“Mom?” he said, tugging at her sleeve. She looked down at him, indescribable pain in her eyes. “I think I want to go,” Sam said.

    Mom turned away, looking like she was going to cry.


    Three Years Later...



    “All right,” the leader growled, her practical blond ponytail slung over her right shoulder. “We’re all here, let’s review what we’re about to do. Between us we faced the Rocket hordes when they overthrew the League. We invaded the Distortion World and faced off against Giratina itself when that idiot Cyrus tried to wipe out our entire planet. We smacked some sense into the Hoenn idiots who were playing at war.” She took a deep breath, and her one, good eye peered around the group, taking in every last detail of the crew with whom she was about to take part in an untested, untried venture. “But now we’re about to undertake what will likely be our most trying endeavor ever.”

    “Stop being so dramatic, Alora.” a bored voice cut in. “We’re only gonna be teachers at the school this year.”

    The blond woman raised her eyebrows, above her good eye and the patch covering the empty socket that had been claimed in a war long before. “That’s exactly what I’m saying, Duplica. Have you seen the crap the kids are into these days?”
    Last edited by Ash_Junior; 18th July 2011 at 5:16 AM.

  2. #2
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    Default Chapter 1: On the Road....

    Sam had often wondered how he would get to his new home. He had thought of many possible modes of transportation. Often he wondered if his first glimpse of the new school would be from the back a flying Pokemon, specially sent to pick him up and deliver him to the school. Or maybe an enchanted train would pick him up. Or a dragon. Or a helicopter. Did the Solluna Academy have its own airstrip?

    In his wildest dreams he hadn’t imagined being picked up in the rattling yellow school bus that had pulled up in front of his house at the appointed time. His parents weren’t expecting anything like it either, and they had double-checked to make sure that this was, in fact, the mode of transport that had been supplied by the school to ferry students. The bus driver, a young, kindly-looking man with dark brown hair, had nodded. Yes, he had said, there was no mistake. Sam was part of a pilot program that didn’t have quite the budget that the rest of the school had. If all went well, the bus driver had explained, in future years the ratty old bus wouldn’t be necessary. The bus driver had helped Sam load his luggage into the back of the bus, and then had set off again as soon as Sam had found a seat. They were, the bus driver pointed out gently, on a tight schedule to keep.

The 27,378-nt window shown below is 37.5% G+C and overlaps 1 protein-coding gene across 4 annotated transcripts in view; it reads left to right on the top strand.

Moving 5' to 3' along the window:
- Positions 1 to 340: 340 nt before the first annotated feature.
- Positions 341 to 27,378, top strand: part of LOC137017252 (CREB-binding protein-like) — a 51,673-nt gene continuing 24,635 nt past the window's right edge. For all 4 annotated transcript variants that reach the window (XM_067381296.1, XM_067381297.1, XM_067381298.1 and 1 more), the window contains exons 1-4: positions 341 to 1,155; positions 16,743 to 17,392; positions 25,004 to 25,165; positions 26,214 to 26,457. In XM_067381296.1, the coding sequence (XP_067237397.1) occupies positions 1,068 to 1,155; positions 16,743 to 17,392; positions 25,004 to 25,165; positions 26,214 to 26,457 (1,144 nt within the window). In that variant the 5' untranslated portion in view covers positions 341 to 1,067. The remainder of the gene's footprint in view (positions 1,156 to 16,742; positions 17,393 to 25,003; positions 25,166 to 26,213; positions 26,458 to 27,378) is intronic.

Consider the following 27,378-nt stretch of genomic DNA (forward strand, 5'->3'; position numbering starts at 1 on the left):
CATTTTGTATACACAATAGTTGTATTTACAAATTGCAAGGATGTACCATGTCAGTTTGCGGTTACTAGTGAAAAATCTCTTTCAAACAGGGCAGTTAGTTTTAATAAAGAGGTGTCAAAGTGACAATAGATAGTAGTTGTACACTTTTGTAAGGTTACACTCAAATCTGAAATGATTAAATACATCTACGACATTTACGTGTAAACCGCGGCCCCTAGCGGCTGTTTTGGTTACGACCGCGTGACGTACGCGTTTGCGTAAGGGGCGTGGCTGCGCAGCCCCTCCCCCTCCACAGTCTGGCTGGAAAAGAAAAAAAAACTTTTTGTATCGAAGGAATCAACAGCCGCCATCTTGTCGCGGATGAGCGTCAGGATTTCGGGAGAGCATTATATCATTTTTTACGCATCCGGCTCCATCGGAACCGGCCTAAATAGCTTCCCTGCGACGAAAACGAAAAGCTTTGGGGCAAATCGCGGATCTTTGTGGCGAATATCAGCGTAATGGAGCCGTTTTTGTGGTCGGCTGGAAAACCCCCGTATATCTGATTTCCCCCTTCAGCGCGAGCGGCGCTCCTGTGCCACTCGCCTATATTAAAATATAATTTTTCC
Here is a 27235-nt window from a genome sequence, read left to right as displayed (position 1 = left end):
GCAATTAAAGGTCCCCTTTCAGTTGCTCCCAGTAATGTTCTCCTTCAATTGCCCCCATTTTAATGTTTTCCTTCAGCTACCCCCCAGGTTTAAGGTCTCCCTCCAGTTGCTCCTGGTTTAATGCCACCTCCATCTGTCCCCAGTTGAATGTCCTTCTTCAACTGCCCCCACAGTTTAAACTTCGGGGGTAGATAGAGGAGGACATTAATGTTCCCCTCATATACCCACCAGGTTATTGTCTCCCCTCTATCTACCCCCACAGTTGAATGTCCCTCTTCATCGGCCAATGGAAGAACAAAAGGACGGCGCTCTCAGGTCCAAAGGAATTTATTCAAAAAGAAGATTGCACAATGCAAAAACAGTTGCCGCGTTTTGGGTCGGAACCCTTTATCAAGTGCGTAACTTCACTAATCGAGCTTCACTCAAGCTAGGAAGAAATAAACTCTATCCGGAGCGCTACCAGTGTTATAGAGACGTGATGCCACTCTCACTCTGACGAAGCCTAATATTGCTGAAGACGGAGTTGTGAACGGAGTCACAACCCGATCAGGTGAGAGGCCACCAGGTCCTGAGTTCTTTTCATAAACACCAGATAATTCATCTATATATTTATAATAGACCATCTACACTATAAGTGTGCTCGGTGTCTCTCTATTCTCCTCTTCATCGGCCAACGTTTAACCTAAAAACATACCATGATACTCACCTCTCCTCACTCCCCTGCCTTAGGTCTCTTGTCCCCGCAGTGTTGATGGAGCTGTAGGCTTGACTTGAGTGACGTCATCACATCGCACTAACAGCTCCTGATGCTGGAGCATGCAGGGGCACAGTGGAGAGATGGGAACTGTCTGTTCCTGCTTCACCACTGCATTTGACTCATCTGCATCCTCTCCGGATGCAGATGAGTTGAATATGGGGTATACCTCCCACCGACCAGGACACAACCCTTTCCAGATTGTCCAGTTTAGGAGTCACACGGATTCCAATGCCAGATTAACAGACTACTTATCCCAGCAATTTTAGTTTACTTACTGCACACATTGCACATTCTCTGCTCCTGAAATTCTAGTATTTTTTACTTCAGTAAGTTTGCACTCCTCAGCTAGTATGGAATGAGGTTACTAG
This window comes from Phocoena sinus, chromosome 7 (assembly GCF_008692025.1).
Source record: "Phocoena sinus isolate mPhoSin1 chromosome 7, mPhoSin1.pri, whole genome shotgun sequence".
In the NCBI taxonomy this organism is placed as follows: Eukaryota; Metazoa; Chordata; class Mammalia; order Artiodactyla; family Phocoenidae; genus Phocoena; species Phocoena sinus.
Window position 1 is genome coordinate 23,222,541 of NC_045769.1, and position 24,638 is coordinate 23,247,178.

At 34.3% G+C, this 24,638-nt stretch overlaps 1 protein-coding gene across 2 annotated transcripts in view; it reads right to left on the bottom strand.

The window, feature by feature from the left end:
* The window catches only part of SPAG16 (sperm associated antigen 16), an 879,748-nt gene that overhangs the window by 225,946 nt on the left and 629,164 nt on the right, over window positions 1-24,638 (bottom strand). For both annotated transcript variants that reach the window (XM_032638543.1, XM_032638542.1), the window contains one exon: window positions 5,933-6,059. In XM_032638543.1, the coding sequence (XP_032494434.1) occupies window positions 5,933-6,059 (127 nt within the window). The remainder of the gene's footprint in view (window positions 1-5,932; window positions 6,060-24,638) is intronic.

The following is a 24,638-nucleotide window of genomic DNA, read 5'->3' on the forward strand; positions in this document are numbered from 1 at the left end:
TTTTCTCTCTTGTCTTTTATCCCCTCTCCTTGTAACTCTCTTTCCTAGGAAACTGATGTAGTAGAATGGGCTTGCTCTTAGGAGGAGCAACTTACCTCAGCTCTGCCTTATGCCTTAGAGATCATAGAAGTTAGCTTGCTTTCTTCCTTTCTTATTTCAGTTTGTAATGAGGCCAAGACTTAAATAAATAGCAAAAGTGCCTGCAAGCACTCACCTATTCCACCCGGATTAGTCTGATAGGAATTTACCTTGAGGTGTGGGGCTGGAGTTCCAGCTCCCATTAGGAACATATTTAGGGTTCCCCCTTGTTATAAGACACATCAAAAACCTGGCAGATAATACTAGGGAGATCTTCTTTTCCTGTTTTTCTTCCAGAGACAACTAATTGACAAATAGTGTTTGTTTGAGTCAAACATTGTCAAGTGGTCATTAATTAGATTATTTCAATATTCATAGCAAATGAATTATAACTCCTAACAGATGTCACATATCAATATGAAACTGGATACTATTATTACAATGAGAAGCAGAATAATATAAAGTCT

For the first ten minutes, Sam had kept to himself, only sparing quick, furtive looks at the children around him. They all appeared to be his age, and all were heading to the same place he was. Some were sleeping, some were talking amongst themselves, and still others were amusing themselves with other activities.

    Sam was just about to say something when a small, pink and white Pokemon trundled down the aisle, holding open a bag of cookies, offering one to each person as it slowly passed down the rows. He studied the Pokemon after taking a cookie. It was small, had big ears, and had strange, curling tendrils that grew out from underneath its ears. The Pokemon curtsied briefly, before continuing towards the back of the bus.

    “It’s an Audino,” Sam looked up to see where the source of the female voice was coming from. A glittering smile greeted him from beneath golden locks. “Pretty rare in the League countries, but found pretty much everywhere else.” The girl shrugged. “This one helps Axle out.”

    “Who’s Axle?” Sam asked, watching the Normal-type Pokemon trundle to the back of the bus, slapping the hand of a kid who took more than one cookie. It chittered reprovingly, and then continued on its assigned task.

    “Axle’s the bus driver,” the girl explained patiently. “And my name is Karen.” Sam blinked up at the girl for a moment, not quite understanding why she sounded so annoyed.

    Then he reddened. “S-sorry,” he said quietly. “My name is Sam.”

    Karen giggled, and was about to say something when Karen’s seatmate popped her head over the side of the seat. “And I’m Lizzy!” Lizzy’s chubby face was framed by short, black hair. Her bright blue eyes glittered cheerily.